It’s ALMOST SUMMER…a season filled with backyard BBQ’s, beach outings and general fun in the sun. So, this is a great time to remind everyone that being sunscreen savvy about sun protection this summer, and every day, is key.
Remember those old days of crackin’ out the baby oil and a light reflector thingy to get a deep tan? SUN DAMAGE CITY, my friend. Sun damage you can’t necessarily SEE…but that an ultraviolet camera can reveal:
This damage on this 19 year old girl will eventually come to the surface of her skin and be visible.
The best protection from the sun is a hat and long sleeved shirts and pants (and of course the essential sunglasses) but sometimes it’s just not possible to cover up all of your skin. That’s when you slap on the solar armour….sunscreen.
But some sunscreens can actually HARM you…so I always advice peeps to read their labels and check out this wonderful site by the Environmental Working Group:
The EWG has a team of scientists, engineers and other smarties who pore over government data, legal documents, scientific studies and do their own lab tests to expose threats to your health and the environment. EVERY YEAR, this wonderful organization tests sunscreens to report on their safety.
Type in your brand of sunscreen and make sure it as a LOW HAZARD rating – if not, you could be putting your health at risk.
Here’s how sunscreen works. Sunscreen have chemicals that release free radicals. Free radicals are responsible for aging.
Here’s how the EWG breaks it down:
“Sunscreens can help reduce UV-related free radical damage by diverting the radiation from the skin, but the ingredients themselves can release their own free radicals in the process. When the sunscreen molecules absorb UV energy, diverting it from the skin, the molecules dispel this excess energy by releasing free radicals. In a delicate balancing act, an effective sunscreen prevents more free radical damage (from UV radiation) than it creates through its own free radical generation. It reduces UV exposure without itself damaging skin. Sunscreen makers commonly add antioxidants to their products to soak up free radicals from either source, UV radiation or sunscreen itself.”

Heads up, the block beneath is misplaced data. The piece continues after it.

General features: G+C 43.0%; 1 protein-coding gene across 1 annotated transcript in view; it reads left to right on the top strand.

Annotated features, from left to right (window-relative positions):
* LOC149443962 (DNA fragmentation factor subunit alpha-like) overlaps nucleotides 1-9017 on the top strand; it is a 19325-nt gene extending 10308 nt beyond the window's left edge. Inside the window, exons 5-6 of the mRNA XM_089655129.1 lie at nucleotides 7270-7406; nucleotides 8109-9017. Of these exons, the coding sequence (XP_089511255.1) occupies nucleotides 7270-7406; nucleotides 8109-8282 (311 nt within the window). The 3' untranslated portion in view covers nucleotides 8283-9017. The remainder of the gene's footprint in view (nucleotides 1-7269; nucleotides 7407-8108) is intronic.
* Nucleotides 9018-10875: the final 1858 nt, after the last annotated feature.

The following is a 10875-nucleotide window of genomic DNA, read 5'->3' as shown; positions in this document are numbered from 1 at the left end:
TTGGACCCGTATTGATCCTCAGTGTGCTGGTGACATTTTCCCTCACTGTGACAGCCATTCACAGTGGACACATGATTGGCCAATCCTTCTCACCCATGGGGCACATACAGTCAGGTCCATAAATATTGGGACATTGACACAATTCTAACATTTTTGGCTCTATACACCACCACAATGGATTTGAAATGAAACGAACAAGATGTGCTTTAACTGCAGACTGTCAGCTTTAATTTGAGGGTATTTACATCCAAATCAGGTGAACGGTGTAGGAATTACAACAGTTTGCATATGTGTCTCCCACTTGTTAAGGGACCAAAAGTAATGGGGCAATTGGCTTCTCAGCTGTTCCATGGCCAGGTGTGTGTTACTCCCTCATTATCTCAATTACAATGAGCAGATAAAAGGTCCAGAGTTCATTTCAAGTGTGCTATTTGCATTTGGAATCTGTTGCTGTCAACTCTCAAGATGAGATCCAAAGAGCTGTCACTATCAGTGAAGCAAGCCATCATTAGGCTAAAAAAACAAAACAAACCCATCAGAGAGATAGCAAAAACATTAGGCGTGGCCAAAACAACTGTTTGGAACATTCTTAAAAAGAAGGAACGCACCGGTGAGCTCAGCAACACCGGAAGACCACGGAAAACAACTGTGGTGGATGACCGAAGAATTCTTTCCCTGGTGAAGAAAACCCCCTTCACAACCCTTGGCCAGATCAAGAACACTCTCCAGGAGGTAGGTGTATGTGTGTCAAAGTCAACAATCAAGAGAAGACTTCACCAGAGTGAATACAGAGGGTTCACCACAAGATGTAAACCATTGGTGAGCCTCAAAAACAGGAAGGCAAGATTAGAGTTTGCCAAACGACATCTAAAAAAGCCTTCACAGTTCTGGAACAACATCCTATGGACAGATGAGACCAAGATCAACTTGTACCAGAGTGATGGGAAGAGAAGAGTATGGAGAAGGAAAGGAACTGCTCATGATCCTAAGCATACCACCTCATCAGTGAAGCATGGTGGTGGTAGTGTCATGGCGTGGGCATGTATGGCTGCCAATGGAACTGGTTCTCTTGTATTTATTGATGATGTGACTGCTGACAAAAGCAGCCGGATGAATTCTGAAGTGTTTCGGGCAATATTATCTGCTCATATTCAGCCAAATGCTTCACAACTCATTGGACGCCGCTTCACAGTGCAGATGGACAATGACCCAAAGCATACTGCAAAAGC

Here are the baddies (the HARMFUL ingredients) to watch out for:
Oxybenzone – STAY AWAY from this one for sure. It’s a hormone disrupter.
Padimate O – This one is tied to DNA damage
PABA – This one’s shown to be an allergy-creator.
Also, stay away from sunscreens that contain the form of vitamin A, retinyl palmitate, which can trigger damage, possible cancer in the sun. (It’s fine to use vitamin A indoors – but it should NOT be in your sunscreen.)
The EWG is also adding SPRAY SUNSCREENS as potential harmful because they can be inhaled, and they don’t cover skin completely.
The EWG says SPF values above 50+ try to trick you into believing they’ll prevent sun damage. Don’t trust them. SPF protection tops out at 30 to 50.
On the EWG site, you can find out if your sunscreen is a hazard, and you can find a less harmful one as well. The site says The effective complete UVA blockers approved for use in the United States are avobenzone, zinc oxide, titanium dioxide and mexoryl.
In fact, the EWP says:
“Sunscreens without zinc and titanium could accelerate by an average of 20 per cent the skin damage, premature aging, wrinkling and UV-induced immune system damage linked to UVA exposure.”
So look for natural products that contain zinc oxide and titanium dioxide and avobenzone.
If an all-natural brand says “micronized” titanium dioxide and “micronized” zinc oxide, this could be bad. The jury is still out on these mico-particles, with studies showing these ingredients to be potentially toxic in the presence of light.
For 2015, these are a few of the brands that have made the SAFE SUNSCREEN List:
California Naturel SPF 30 – Read my review of California Naturel SPF 30 Sunscreen
The Honest Company
If you’re seriously concerned about sun damage, consider getting some UV-resistant clothing.
So, remember, along with your sun hat and UMBRELLA, take your vat of NON-HARMFUL sunscreen, and your shades to protect those peepers – and have a great summer!
But remember, ONE sunburn can create a lifetime of sun damage, so careful out there!